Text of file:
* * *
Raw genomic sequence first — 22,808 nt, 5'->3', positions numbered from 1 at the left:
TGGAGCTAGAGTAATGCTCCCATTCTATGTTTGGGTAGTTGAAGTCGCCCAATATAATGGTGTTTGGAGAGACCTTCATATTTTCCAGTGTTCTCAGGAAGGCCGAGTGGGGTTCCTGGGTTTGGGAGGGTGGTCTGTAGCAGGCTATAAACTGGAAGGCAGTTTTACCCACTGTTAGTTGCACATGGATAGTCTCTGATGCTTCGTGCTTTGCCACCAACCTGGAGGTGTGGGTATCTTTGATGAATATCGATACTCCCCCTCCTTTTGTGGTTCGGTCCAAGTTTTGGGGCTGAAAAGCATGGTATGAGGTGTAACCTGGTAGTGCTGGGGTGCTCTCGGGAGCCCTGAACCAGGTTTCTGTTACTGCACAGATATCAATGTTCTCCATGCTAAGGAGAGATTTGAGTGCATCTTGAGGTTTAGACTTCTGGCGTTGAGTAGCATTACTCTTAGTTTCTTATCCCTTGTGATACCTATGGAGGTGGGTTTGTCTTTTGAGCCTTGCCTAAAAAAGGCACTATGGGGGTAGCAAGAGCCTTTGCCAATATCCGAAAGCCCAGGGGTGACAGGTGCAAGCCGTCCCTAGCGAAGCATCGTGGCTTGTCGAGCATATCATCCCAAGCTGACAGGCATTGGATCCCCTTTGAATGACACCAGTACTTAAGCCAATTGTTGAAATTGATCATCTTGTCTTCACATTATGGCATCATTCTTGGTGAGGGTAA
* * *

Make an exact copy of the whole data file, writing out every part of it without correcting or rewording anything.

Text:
Raw genomic sequence first — 22,808 nt, 5'->3', positions numbered from 1 at the left:
TGGAGCTAGAGTAATGCTCCCATTCTATGTTTGGGTAGTTGAAGTCGCCCAATATAATGGTGTTTGGAGAGACCTTCATATTTTCCAGTGTTCTCAGGAAGGCCGAGTGGGGTTCCTGGGTTTGGGAGGGTGGTCTGTAGCAGGCTATAAACTGGAAGGCAGTTTTACCCACTGTTAGTTGCACATGGATAGTCTCTGATGCTTCGTGCTTTGCCACCAACCTGGAGGTGTGGGTATCTTTGATGAATATCGATACTCCCCCTCCTTTTGTGGTTCGGTCCAAGTTTTGGGGCTGAAAAGCATGGTATGAGGTGTAACCTGGTAGTGCTGGGGTGCTCTCGGGAGCCCTGAACCAGGTTTCTGTTACTGCACAGATATCAATGTTCTCCATGCTAAGGAGAGATTTGAGTGCATCTTGAGGTTTAGACTTCTGGCGTTGAGTAGCATTACTCTTAGTTTCTTATCCCTTGTGATACCTATGGAGGTGGGTTTGTCTTTTGAGCCTTGCCTAAAAAAGGCACTATGGGGGTAGCAAGAGCCTTTGCCAATATCCGAAAGCCCAGGGGTGACAGGTGCAAGCCGTCCCTAGCGAAGCATCGTGGCTTGTCGAGCATATCATCCCAAGCTGACAGGCATTGGATCCCCTTTGAATGACACCAGTACTTAAGCCAATTGTTGAAATTGATCATCTTGTCTTCACATTATGGCATCATTCTTGGTGAGGGTAA